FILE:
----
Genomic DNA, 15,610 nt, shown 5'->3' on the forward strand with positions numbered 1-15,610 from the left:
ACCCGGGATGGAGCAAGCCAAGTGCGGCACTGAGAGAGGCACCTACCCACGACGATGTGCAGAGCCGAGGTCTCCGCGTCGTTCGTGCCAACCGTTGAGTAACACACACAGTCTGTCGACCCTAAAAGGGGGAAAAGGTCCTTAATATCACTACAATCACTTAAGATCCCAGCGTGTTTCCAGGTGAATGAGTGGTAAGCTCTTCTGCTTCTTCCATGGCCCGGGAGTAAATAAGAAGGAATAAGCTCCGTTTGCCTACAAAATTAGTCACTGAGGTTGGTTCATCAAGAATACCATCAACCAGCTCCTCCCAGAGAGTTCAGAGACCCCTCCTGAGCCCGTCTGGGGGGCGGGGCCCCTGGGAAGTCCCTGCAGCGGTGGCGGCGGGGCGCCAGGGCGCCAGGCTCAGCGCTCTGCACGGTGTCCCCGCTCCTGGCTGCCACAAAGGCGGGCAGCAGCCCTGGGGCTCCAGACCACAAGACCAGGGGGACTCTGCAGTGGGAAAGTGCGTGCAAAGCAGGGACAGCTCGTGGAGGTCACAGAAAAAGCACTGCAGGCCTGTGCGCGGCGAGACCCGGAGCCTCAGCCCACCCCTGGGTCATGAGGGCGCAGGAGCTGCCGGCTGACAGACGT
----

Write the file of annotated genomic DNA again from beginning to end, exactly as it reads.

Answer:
Genomic DNA, 15,610 nt, shown 5'->3' on the forward strand with positions numbered 1-15,610 from the left:
ACCCGGGATGGAGCAAGCCAAGTGCGGCACTGAGAGAGGCACCTACCCACGACGATGTGCAGAGCCGAGGTCTCCGCGTCGTTCGTGCCAACCGTTGAGTAACACACACAGTCTGTCGACCCTAAAAGGGGGAAAAGGTCCTTAATATCACTACAATCACTTAAGATCCCAGCGTGTTTCCAGGTGAATGAGTGGTAAGCTCTTCTGCTTCTTCCATGGCCCGGGAGTAAATAAGAAGGAATAAGCTCCGTTTGCCTACAAAATTAGTCACTGAGGTTGGTTCATCAAGAATACCATCAACCAGCTCCTCCCAGAGAGTTCAGAGACCCCTCCTGAGCCCGTCTGGGGGGCGGGGCCCCTGGGAAGTCCCTGCAGCGGTGGCGGCGGGGCGCCAGGGCGCCAGGCTCAGCGCTCTGCACGGTGTCCCCGCTCCTGGCTGCCACAAAGGCGGGCAGCAGCCCTGGGGCTCCAGACCACAAGACCAGGGGGACTCTGCAGTGGGAAAGTGCGTGCAAAGCAGGGACAGCTCGTGGAGGTCACAGAAAAAGCACTGCAGGCCTGTGCGCGGCGAGACCCGGAGCCTCAGCCCACCCCTGGGTCATGAGGGCGCAGGAGCTGCCGGCTGACAGACGT